Chapter 16 - Performance Automation

Do you know why most developers don’t manage the performance of their applications? Many will tell you they don’t have the time, but the real reason is probably that they don’t have the right tools. Blackfire fills this gap. Being able to profile applications in development and diagnose problems in production is great, but if the process is manual, developers will stop doing it after a while.

Automation is key to continuously manage application performance.

Automation is also key to avoid performance regressions in production. Blackfire provides a feature that helps developers trigger performance tests on an application and be alerted whenever a problem occurs.

Writing Scenarios

Manually triggering profiles on individual URLs like we did previously works well on development machines, but it does not scale well for production monitoring.

Blackfire scenarios let you run a set of profiles on your application’s main URLs or API endpoints. Scenarios are defined in .blackfire.yaml under the scenarios section.

Finding Bigfoot scenarios could look like the following:

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scenarios: |
    #!blackfire-player
    name "Bigfoot Sightings Scenarios"

    scenario
        visit url("/")
            name "Homepage"

        visit url("/sighting/88")
            name "Sighting #88"

        visit url("/sighting/135")
            name "Sighting #135"

        visit url("/about")
            name "About page"

        visit url("/login")
            name "Login page"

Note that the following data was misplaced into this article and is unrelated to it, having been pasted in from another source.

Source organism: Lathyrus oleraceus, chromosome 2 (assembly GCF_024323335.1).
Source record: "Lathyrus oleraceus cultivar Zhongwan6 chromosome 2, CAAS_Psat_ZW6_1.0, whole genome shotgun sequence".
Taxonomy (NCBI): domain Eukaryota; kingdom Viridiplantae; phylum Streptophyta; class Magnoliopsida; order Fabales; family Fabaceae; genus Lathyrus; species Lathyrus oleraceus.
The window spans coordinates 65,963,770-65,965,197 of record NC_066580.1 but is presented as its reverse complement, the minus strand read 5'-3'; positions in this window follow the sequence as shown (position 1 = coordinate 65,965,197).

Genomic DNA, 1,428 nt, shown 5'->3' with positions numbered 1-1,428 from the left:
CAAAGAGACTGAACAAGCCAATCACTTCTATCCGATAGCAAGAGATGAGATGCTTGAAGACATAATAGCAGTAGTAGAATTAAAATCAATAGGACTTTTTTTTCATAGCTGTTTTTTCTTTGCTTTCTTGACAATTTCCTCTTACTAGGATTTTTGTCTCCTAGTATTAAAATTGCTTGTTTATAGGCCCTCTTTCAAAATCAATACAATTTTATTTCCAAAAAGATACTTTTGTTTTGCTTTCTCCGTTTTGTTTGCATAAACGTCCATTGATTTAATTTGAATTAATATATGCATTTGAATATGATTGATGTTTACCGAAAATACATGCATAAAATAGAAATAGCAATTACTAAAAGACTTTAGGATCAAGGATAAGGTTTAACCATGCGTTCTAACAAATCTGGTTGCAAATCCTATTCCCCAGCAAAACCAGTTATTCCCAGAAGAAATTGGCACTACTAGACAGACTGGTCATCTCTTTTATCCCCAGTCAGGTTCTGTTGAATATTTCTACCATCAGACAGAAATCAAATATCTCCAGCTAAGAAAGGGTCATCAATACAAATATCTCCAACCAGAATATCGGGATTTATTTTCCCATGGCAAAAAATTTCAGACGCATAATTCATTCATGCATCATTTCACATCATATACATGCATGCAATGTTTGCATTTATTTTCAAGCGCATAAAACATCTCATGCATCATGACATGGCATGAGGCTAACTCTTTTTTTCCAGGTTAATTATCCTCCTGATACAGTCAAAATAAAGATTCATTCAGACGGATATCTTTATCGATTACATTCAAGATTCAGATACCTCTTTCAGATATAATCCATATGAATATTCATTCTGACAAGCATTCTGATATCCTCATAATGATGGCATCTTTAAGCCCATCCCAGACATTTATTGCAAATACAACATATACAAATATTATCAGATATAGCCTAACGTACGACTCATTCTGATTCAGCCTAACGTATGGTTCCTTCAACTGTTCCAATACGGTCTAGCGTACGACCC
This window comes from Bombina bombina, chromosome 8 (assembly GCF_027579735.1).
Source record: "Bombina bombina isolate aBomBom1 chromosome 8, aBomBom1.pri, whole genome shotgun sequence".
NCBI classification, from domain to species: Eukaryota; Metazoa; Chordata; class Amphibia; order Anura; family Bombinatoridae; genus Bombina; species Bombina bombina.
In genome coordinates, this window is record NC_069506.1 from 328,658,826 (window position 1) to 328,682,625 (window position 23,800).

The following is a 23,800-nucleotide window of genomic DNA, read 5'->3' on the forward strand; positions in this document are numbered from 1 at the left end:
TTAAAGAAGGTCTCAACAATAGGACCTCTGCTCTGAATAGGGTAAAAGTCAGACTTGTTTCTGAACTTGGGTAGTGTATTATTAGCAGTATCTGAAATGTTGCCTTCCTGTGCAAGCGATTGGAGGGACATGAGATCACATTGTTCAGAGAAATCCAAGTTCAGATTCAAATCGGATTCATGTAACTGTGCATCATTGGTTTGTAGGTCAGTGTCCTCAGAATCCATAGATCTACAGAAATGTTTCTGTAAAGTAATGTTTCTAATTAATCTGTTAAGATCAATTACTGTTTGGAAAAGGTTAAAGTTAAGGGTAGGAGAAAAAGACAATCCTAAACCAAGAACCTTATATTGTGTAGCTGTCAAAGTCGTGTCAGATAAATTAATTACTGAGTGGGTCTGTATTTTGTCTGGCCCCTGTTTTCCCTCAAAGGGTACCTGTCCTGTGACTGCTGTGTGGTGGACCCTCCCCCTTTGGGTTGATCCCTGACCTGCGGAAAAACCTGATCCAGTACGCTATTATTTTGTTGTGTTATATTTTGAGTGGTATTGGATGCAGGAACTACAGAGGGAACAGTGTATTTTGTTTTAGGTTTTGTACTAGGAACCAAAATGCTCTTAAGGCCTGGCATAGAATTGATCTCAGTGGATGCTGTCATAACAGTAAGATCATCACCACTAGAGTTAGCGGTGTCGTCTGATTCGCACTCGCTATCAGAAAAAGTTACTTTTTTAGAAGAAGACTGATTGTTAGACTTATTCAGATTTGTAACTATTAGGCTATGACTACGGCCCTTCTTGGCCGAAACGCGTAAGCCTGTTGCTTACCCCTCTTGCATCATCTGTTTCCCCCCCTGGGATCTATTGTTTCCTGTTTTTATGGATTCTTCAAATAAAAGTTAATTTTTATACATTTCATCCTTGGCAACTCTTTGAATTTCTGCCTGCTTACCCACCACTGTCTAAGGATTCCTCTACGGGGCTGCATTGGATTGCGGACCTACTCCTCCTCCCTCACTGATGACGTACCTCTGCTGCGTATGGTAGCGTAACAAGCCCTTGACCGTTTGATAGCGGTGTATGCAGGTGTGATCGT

visit url('/login')
            name 'Failed login attempt'
            method 'POST'
            # Default samples for POST requests is 1 without warmup.
            # Here we explicitely use 10 samples aggregation with a warmup request
            # since this POST request with no payload is idempotently safe.
            samples 10
            warmup true

In the example, all scenarios, but the last one, trigger profiles on HTTP GET requests. For each one of them, Blackfire warms up the URL by hitting it a few times before generating a profile out of several iterations.

The “Failed login attempt” scenario is more interesting as it requests a POST request, but a safe one. Without any parameters passed to the request, we end up in the state after the request is processed.

By default, scenarios for non-GET requests have no warmup and profiles are generated from only one iteration. But as this “Failed login attempt” is idempotent, the scenario is explicitly configured to enable warmup (warmup: true) and to generate 10 requests (samples: 10) for the profile.

Note

Blackfire scenarios have more options as described in the scenarios documentation.

Triggering Scenarios

Now that the Finding Bigfoot scenarios are defined, we need a way to trigger them. Blackfire has several ways to trigger them, but the most simple one is to use a periodic build.

Periodic Builds

Select your Environment, and select the “Builds” entry on the left menu to access the Builds section. Then, click the “Enable periodic builds” button. By default, Blackfire will launch a new build every 6 hours. But you can fine-tune those settings. Click the “Edit” icon.

/docs/blackfire-triggers.png

By default, Blackfire will run builds on the endpoint you defined when you created the environment, but you can change that. However, periodic builds can target a single endpoint. You’ll need to create multiple environments if you want to periodic run builds on multiple endpoints.

Webhook

Note

The Enterprise Edition of Blackfire offers all ways to trigger them, such as the webhook.

Go to the Builds section of your environment and click the “Start a build” button: